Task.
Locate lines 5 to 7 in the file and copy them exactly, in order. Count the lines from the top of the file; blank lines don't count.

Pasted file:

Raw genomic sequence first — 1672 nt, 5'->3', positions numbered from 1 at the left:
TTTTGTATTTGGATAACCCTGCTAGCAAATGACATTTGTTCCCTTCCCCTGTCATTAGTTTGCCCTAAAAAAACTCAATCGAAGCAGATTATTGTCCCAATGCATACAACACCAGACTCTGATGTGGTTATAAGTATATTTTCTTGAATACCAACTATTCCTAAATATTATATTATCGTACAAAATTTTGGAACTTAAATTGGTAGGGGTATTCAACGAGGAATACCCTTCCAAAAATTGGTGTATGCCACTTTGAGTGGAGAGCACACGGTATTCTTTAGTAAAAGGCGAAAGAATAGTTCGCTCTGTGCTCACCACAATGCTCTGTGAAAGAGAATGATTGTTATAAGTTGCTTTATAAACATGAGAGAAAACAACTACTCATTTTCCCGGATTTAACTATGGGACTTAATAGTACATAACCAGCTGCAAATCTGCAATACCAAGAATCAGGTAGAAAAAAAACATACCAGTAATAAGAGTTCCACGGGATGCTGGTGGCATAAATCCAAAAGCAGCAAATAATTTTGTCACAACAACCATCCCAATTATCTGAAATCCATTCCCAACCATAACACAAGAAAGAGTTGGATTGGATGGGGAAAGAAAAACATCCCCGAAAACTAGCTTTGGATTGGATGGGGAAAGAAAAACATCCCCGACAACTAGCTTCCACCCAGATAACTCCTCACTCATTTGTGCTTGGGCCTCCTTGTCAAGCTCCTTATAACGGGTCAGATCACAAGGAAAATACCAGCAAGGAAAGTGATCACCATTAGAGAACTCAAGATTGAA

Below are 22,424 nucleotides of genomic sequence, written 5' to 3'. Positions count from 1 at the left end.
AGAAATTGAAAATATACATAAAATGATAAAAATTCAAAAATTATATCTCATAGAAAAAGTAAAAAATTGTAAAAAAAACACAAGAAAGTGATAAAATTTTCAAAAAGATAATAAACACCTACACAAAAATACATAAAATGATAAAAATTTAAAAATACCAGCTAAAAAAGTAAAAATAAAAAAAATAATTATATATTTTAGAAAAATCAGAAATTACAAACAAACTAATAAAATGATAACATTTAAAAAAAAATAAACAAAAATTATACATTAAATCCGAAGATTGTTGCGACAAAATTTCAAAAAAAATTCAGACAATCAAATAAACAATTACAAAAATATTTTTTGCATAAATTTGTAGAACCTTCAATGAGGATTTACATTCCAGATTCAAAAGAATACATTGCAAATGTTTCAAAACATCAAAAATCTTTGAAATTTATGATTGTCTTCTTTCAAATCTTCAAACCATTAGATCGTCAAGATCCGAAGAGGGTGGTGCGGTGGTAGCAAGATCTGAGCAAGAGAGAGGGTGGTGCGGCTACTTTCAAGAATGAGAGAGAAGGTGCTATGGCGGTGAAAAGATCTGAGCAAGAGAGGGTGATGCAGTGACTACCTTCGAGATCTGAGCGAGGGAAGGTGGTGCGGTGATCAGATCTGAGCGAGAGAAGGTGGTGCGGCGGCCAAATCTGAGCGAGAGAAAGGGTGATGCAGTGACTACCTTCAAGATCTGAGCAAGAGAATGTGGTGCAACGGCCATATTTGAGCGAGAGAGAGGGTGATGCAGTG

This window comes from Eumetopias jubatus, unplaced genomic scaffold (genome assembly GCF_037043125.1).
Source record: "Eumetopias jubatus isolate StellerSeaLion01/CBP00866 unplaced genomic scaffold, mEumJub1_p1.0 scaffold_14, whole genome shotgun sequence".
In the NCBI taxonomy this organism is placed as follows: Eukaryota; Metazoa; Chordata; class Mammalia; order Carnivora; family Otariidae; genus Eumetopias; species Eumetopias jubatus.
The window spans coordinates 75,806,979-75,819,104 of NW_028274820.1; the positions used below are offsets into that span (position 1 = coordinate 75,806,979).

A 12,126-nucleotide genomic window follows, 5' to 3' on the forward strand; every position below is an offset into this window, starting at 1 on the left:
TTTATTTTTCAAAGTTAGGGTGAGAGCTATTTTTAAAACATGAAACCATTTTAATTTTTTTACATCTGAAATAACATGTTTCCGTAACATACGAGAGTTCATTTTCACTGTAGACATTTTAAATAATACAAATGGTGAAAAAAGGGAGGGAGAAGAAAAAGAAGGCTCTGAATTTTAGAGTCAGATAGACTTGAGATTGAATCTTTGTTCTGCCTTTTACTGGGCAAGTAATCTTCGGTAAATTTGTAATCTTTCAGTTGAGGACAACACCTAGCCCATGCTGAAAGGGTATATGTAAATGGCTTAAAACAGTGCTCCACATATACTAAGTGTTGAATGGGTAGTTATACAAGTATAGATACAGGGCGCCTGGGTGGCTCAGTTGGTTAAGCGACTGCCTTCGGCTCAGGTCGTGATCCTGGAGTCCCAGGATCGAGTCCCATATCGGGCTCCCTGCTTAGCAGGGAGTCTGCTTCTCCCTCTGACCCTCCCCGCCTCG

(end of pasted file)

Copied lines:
This window comes from Eumetopias jubatus, unplaced genomic scaffold (genome assembly GCF_037043125.1).
Source record: "Eumetopias jubatus isolate StellerSeaLion01/CBP00866 unplaced genomic scaffold, mEumJub1_p1.0 scaffold_14, whole genome shotgun sequence".
In the NCBI taxonomy this organism is placed as follows: Eukaryota; Metazoa; Chordata; class Mammalia; order Carnivora; family Otariidae; genus Eumetopias; species Eumetopias jubatus.